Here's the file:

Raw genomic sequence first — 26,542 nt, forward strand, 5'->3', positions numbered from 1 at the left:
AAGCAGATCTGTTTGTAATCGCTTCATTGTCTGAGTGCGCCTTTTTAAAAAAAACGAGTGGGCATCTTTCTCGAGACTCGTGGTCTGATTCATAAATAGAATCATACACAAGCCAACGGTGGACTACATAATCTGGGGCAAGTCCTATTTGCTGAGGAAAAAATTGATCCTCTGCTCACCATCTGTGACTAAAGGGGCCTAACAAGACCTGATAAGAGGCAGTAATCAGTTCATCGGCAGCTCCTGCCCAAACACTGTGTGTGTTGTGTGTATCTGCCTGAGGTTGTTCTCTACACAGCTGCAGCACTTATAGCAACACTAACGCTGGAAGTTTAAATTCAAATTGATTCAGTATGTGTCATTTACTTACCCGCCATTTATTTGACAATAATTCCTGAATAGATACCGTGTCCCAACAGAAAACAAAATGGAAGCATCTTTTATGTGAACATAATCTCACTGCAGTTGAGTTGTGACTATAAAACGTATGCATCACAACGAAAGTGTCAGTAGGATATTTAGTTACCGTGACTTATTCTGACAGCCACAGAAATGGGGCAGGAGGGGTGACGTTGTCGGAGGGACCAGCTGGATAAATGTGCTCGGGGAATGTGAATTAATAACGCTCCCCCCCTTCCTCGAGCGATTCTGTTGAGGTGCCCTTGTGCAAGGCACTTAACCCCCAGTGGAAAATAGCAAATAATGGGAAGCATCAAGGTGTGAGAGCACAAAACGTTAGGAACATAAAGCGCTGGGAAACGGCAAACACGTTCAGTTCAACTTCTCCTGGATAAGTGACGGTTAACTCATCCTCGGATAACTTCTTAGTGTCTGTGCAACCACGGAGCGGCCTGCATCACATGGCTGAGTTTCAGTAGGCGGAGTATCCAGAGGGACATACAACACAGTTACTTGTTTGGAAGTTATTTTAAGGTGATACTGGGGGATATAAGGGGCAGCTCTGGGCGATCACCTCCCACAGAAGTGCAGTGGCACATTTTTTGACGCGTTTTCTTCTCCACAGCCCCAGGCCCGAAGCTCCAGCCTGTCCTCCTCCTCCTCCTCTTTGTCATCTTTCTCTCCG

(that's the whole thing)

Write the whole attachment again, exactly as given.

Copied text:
Raw genomic sequence first — 26,542 nt, forward strand, 5'->3', positions numbered from 1 at the left:
AAGCAGATCTGTTTGTAATCGCTTCATTGTCTGAGTGCGCCTTTTTAAAAAAAACGAGTGGGCATCTTTCTCGAGACTCGTGGTCTGATTCATAAATAGAATCATACACAAGCCAACGGTGGACTACATAATCTGGGGCAAGTCCTATTTGCTGAGGAAAAAATTGATCCTCTGCTCACCATCTGTGACTAAAGGGGCCTAACAAGACCTGATAAGAGGCAGTAATCAGTTCATCGGCAGCTCCTGCCCAAACACTGTGTGTGTTGTGTGTATCTGCCTGAGGTTGTTCTCTACACAGCTGCAGCACTTATAGCAACACTAACGCTGGAAGTTTAAATTCAAATTGATTCAGTATGTGTCATTTACTTACCCGCCATTTATTTGACAATAATTCCTGAATAGATACCGTGTCCCAACAGAAAACAAAATGGAAGCATCTTTTATGTGAACATAATCTCACTGCAGTTGAGTTGTGACTATAAAACGTATGCATCACAACGAAAGTGTCAGTAGGATATTTAGTTACCGTGACTTATTCTGACAGCCACAGAAATGGGGCAGGAGGGGTGACGTTGTCGGAGGGACCAGCTGGATAAATGTGCTCGGGGAATGTGAATTAATAACGCTCCCCCCCTTCCTCGAGCGATTCTGTTGAGGTGCCCTTGTGCAAGGCACTTAACCCCCAGTGGAAAATAGCAAATAATGGGAAGCATCAAGGTGTGAGAGCACAAAACGTTAGGAACATAAAGCGCTGGGAAACGGCAAACACGTTCAGTTCAACTTCTCCTGGATAAGTGACGGTTAACTCATCCTCGGATAACTTCTTAGTGTCTGTGCAACCACGGAGCGGCCTGCATCACATGGCTGAGTTTCAGTAGGCGGAGTATCCAGAGGGACATACAACACAGTTACTTGTTTGGAAGTTATTTTAAGGTGATACTGGGGGATATAAGGGGCAGCTCTGGGCGATCACCTCCCACAGAAGTGCAGTGGCACATTTTTTGACGCGTTTTCTTCTCCACAGCCCCAGGCCCGAAGCTCCAGCCTGTCCTCCTCCTCCTCCTCTTTGTCATCTTTCTCTCCG